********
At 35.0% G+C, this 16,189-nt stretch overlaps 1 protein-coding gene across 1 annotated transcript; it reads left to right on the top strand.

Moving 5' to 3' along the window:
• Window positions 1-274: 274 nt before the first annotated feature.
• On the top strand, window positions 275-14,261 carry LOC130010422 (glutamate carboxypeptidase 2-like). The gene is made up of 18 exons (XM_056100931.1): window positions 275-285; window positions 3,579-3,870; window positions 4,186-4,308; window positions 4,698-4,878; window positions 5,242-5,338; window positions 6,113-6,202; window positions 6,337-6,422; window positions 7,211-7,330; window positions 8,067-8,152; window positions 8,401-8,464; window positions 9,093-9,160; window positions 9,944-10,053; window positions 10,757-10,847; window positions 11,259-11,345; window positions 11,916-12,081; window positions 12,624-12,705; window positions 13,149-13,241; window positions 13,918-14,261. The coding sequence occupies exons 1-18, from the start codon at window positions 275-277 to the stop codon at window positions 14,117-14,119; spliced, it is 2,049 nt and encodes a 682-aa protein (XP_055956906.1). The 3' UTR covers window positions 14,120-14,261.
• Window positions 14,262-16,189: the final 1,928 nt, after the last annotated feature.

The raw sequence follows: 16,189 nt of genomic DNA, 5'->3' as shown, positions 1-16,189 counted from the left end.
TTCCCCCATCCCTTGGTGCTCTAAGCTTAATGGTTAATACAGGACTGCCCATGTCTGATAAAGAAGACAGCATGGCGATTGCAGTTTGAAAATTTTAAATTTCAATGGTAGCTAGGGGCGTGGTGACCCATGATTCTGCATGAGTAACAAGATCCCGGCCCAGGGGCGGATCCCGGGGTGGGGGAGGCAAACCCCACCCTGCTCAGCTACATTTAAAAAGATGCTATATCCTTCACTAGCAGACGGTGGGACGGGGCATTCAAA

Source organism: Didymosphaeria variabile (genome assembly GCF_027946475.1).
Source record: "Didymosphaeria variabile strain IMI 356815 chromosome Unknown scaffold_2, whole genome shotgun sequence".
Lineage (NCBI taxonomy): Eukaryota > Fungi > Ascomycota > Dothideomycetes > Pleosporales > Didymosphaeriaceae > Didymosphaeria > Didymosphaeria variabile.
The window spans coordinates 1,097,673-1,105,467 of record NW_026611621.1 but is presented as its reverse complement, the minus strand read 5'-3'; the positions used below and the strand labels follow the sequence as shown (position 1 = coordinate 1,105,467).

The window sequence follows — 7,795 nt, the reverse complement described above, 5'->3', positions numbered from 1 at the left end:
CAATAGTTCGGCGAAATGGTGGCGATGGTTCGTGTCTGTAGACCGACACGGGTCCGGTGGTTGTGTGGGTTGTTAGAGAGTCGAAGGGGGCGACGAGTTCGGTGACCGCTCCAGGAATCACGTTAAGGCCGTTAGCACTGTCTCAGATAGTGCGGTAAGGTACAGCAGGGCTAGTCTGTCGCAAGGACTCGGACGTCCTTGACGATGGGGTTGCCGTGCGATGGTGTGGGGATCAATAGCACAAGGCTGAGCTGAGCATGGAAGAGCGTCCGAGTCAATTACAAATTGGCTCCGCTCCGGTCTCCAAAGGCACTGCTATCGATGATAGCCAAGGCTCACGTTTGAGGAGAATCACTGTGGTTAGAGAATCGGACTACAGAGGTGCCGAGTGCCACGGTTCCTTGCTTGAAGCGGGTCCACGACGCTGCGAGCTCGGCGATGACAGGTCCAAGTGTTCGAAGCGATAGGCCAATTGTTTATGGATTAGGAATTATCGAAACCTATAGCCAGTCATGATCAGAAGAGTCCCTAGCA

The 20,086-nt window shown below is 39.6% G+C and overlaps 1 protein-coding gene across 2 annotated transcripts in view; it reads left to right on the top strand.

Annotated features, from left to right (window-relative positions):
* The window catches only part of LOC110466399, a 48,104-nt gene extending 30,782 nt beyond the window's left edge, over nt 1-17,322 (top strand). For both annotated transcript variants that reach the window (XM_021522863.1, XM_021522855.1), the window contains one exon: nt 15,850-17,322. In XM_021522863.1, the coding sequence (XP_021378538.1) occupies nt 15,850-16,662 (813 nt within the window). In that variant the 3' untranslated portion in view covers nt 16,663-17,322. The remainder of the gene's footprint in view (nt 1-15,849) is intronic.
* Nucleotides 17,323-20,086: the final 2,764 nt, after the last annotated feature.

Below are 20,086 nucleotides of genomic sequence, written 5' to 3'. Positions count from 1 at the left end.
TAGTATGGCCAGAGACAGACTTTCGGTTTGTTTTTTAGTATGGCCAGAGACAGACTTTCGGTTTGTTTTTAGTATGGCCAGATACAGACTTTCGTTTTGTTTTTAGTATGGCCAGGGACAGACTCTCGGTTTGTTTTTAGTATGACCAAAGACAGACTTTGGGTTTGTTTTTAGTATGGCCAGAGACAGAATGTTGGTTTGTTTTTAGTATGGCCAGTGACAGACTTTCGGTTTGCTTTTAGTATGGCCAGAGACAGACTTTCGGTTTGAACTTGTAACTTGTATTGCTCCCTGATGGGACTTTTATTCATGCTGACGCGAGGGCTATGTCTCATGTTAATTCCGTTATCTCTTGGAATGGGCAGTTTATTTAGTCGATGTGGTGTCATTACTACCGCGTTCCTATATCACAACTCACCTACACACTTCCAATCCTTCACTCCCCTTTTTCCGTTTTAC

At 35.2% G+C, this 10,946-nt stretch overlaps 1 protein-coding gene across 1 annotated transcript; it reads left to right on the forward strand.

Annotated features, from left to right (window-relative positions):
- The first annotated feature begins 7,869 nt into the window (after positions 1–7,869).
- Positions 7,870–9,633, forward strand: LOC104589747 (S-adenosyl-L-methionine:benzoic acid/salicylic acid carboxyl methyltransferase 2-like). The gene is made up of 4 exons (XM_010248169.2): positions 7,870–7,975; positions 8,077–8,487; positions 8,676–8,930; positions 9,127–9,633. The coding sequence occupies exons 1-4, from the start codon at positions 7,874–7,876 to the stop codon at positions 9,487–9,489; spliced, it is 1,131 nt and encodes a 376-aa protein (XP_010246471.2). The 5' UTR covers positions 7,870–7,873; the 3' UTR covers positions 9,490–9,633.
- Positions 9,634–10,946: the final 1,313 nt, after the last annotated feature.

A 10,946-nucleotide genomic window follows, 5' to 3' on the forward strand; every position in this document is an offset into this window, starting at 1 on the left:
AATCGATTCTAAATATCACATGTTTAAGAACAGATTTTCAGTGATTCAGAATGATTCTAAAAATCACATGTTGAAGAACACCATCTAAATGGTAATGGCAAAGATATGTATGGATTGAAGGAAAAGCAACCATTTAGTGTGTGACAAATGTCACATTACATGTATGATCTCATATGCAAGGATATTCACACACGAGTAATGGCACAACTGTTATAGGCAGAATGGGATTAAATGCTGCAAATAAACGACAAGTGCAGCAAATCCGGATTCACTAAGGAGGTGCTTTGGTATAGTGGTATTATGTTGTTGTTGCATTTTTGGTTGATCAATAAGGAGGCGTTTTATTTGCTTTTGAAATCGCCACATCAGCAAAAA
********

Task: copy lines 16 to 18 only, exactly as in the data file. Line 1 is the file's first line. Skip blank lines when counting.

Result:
* The window catches only part of LOC110466399, a 48,104-nt gene extending 30,782 nt beyond the window's left edge, over nt 1-17,322 (top strand). For both annotated transcript variants that reach the window (XM_021522863.1, XM_021522855.1), the window contains one exon: nt 15,850-17,322. In XM_021522863.1, the coding sequence (XP_021378538.1) occupies nt 15,850-16,662 (813 nt within the window). In that variant the 3' untranslated portion in view covers nt 16,663-17,322. The remainder of the gene's footprint in view (nt 1-15,849) is intronic.
* Nucleotides 17,323-20,086: the final 2,764 nt, after the last annotated feature.

Below are 20,086 nucleotides of genomic sequence, written 5' to 3'. Positions count from 1 at the left end.